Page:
When the Creepy Carnival Comes to Town

Last month, “Euphoria,” HBO’s druggy, sexy teenage soap, took a trip to the carnival. One high school student had sex in the shadow of the Ferris wheel, another brought herself to orgasm with a carousel horse. Some middle schoolers smoked weed behind the Gravitron. A prepubescent boy with face tattoos sold molly from a pretzel stand.

The sinister carnival is a staple of American popular culture. It arrives in a town, often in the summer, trailing tinsel and the aroma of deep-fryer fat, promising rebellion and reversal, a breather from ordinary life. The rides mess with physics. The noise, lights and corn dogs mess with everything else.

“It doesn’t get more American than this,” says Murray, the private eye on “Stranger Things,” in a fun fair episode that also premiered this summer. “Fatty foods, ugly decadence, rigged games.”

In midcentury works, often tasked with reinforcing social norms, the carnival itself is dangerous. Think of the death via carousel in “Strangers on a Train,” the pleasure island that distracts Pinocchio from his true path. Step right up for degradation, as in the film noir “Nightmare Alley,” or disfigurement, as in the Tod Browning shocker “Freaks.” In “Something Wicked This Way Comes,” the Ray Bradbury novel that terrified me as a kid, a carnival is a locus of pure evil.

The carnivals of the last 20 years have been arguably less lethal. On “Carnivàle,” the moody period drama that ran from 2003 to 2005 on HBO, the big bad was the anti-pleasure minister, not the carnies he preached against. In the “Freak Show” season of the “American Horror Story” anthology, the townspeople were as murderous as the freaks.

Maybe we’ve become more comfortable with the carnival as a temporary challenge to social conventions. Maybe we’ve acknowledged that the Tilt-a-Whirl is a lot less likely to hurt you than the people jostling alongside you in the line. In “Fear,” the 1996 thriller that will see a remake, Reese Witherspoon’s teenage heroine has an early sexual experience atop a juddering roller coaster. The ride itself? Safe. Mark Wahlberg’s handsy Boston-accented sociopath? Not so much. How’s this for a public service announcement: Rides have to submit to safety inspections. People don’t.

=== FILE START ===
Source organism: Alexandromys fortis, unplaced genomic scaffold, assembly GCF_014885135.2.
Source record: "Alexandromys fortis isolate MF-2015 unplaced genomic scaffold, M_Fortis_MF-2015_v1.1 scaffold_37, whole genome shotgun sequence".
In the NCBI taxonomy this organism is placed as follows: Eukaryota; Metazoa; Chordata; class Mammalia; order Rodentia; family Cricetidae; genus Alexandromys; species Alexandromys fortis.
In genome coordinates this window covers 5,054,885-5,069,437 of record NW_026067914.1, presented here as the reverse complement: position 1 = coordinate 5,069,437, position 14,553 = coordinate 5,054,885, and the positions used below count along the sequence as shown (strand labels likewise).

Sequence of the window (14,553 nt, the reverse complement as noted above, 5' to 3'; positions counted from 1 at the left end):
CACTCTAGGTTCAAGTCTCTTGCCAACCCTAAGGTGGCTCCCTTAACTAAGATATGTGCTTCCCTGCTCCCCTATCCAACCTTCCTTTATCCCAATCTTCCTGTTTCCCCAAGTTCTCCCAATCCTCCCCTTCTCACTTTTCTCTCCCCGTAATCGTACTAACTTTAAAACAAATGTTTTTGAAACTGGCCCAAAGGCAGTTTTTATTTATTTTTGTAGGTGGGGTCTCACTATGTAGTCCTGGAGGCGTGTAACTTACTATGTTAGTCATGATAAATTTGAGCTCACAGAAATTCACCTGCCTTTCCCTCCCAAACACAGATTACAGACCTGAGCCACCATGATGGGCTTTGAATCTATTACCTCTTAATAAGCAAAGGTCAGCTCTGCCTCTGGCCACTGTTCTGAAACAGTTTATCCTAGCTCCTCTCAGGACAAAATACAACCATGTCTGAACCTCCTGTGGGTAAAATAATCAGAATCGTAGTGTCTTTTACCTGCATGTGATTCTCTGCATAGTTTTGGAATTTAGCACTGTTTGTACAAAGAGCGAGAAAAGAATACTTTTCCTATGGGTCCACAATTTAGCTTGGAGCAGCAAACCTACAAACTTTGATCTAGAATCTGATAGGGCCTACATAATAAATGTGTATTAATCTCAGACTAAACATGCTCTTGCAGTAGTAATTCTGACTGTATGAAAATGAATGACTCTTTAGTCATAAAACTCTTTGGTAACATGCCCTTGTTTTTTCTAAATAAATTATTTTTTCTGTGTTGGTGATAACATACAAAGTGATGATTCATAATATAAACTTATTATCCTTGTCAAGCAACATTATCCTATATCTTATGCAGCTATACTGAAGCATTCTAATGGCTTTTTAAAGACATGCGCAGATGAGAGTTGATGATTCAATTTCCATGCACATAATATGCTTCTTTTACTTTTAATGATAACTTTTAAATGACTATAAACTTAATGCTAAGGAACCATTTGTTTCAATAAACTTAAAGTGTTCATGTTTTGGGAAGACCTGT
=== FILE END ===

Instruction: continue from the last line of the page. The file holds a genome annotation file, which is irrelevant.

Growing up in Los Angeles, I remember visiting the yearly carnival at the University of California, Los Angeles, first with my parents, and then with school friends. One “Fear”-era spring, there were four of us, 15 or 16, dressed in lace-up boots and flannel shirts and too much eyeliner, looking for boys who hadn’t known us when we wore braces, trying on adulthood. I remember waiting, later that night, on the Sunset Boulevard sidewalk, for someone’s dad — maybe my own — to pick us up while the cars honked for us as they went past. How scary that was, how exciting. My favorite ride back then: The Gravitron, a place where having no control over your own body was expected.

On the fourth episode of “Euphoria,” Rue (Zendaya) goes to the carnival to chaperone her little sister. Lexi (Maude Apatow), Rue’s childhood friend, asks if she wants to hit some rides. Rue declines. “I don’t want to die,” she says. A once and future addict now chasing the high of a crush on her new friend, Jules (Hunter Schafer), she doesn’t need the sham danger of a Ferris wheel. Her classmates, however, use the carnival to experiment with adult pleasures — sex, drugs, spiked slushies — and personalities.

“I’m looking at a thousand versions of myself,” Maddy (Alexa Demie) says, rolling in the hall of mirrors.

Her friend Cassie (Sydney Sweeney) is equally high. “I feel like this is a turning point,” she says. “We should just pick the hottest, most confident, bad bitch version of ourselves and be that for the rest of the school year.”

On “Stranger Things,” the fun fair rides terrify the grown-ups. Winona Ryder’s Joyce and David Harbour’s Hopper find themselves trapped on the Gravitron (it’s everywhere) and clasp hands as it begins to spin. Still, “Stranger Things” knows that the Gravitron isn’t the bad guy. It’s the interdimensional creature menacing Joyce’s son. And it’s the hit man who shoots the Russian scientist Alexei as he clutches a plush prize. (The killer meets his own end, at Hopper’s hand, inside the fun house, in a mirrored gun battle like the one in “The Lady From Shanghai.”)

“Euphoria” knows it, too. The rides are ultimately harmless. The drugs, too. The problem is Nate (Jacob Elordi), the titanium-jawed quarterback. After Maddy insults his parents, he chokes her in an alley between the rides. Later, he threatens Jules.

As a teenager, roving beneath the blinking lights, the carnival felt free, it felt precarious, it felt like what I thought adulthood would be. But freedom’s just another word for your dad slipping you a $20 for funnel cake. The dangers that would come for us later — bad boyfriends, bad bosses — would be found within our lives, not in the transitory escape from them that a carnival implies.

You can fasten your seatbelt. You can keep your hands and arms inside at all times. It might not help much.

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